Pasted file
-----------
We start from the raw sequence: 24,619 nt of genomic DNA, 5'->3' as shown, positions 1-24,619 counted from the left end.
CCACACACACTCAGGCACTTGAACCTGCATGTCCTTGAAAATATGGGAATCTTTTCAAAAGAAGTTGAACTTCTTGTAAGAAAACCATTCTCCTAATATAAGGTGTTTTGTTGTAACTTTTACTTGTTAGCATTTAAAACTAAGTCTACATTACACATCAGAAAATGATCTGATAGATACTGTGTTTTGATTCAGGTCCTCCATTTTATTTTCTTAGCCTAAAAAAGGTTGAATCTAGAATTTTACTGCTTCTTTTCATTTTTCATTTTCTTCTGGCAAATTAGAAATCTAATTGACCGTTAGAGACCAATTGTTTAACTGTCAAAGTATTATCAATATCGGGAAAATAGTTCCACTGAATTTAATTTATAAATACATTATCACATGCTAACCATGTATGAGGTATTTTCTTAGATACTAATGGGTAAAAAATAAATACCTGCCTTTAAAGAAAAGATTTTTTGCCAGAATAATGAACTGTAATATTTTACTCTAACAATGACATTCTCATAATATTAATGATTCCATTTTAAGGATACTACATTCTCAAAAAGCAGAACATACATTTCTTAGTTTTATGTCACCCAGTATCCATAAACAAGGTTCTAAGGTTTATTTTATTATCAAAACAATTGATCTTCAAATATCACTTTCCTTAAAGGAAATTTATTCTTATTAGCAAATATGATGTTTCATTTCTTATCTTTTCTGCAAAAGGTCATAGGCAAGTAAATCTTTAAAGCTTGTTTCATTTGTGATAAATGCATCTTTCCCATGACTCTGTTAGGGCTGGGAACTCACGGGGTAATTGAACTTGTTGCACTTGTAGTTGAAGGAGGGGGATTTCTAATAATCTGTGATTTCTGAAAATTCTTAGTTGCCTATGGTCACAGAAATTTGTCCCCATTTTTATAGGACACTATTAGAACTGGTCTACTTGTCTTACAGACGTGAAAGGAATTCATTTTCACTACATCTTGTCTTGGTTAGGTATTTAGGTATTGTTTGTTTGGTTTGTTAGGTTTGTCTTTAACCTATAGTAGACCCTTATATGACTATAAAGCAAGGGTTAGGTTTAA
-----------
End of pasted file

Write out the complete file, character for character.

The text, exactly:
We start from the raw sequence: 24,619 nt of genomic DNA, 5'->3' as shown, positions 1-24,619 counted from the left end.
CCACACACACTCAGGCACTTGAACCTGCATGTCCTTGAAAATATGGGAATCTTTTCAAAAGAAGTTGAACTTCTTGTAAGAAAACCATTCTCCTAATATAAGGTGTTTTGTTGTAACTTTTACTTGTTAGCATTTAAAACTAAGTCTACATTACACATCAGAAAATGATCTGATAGATACTGTGTTTTGATTCAGGTCCTCCATTTTATTTTCTTAGCCTAAAAAAGGTTGAATCTAGAATTTTACTGCTTCTTTTCATTTTTCATTTTCTTCTGGCAAATTAGAAATCTAATTGACCGTTAGAGACCAATTGTTTAACTGTCAAAGTATTATCAATATCGGGAAAATAGTTCCACTGAATTTAATTTATAAATACATTATCACATGCTAACCATGTATGAGGTATTTTCTTAGATACTAATGGGTAAAAAATAAATACCTGCCTTTAAAGAAAAGATTTTTTGCCAGAATAATGAACTGTAATATTTTACTCTAACAATGACATTCTCATAATATTAATGATTCCATTTTAAGGATACTACATTCTCAAAAAGCAGAACATACATTTCTTAGTTTTATGTCACCCAGTATCCATAAACAAGGTTCTAAGGTTTATTTTATTATCAAAACAATTGATCTTCAAATATCACTTTCCTTAAAGGAAATTTATTCTTATTAGCAAATATGATGTTTCATTTCTTATCTTTTCTGCAAAAGGTCATAGGCAAGTAAATCTTTAAAGCTTGTTTCATTTGTGATAAATGCATCTTTCCCATGACTCTGTTAGGGCTGGGAACTCACGGGGTAATTGAACTTGTTGCACTTGTAGTTGAAGGAGGGGGATTTCTAATAATCTGTGATTTCTGAAAATTCTTAGTTGCCTATGGTCACAGAAATTTGTCCCCATTTTTATAGGACACTATTAGAACTGGTCTACTTGTCTTACAGACGTGAAAGGAATTCATTTTCACTACATCTTGTCTTGGTTAGGTATTTAGGTATTGTTTGTTTGGTTTGTTAGGTTTGTCTTTAACCTATAGTAGACCCTTATATGACTATAAAGCAAGGGTTAGGTTTAA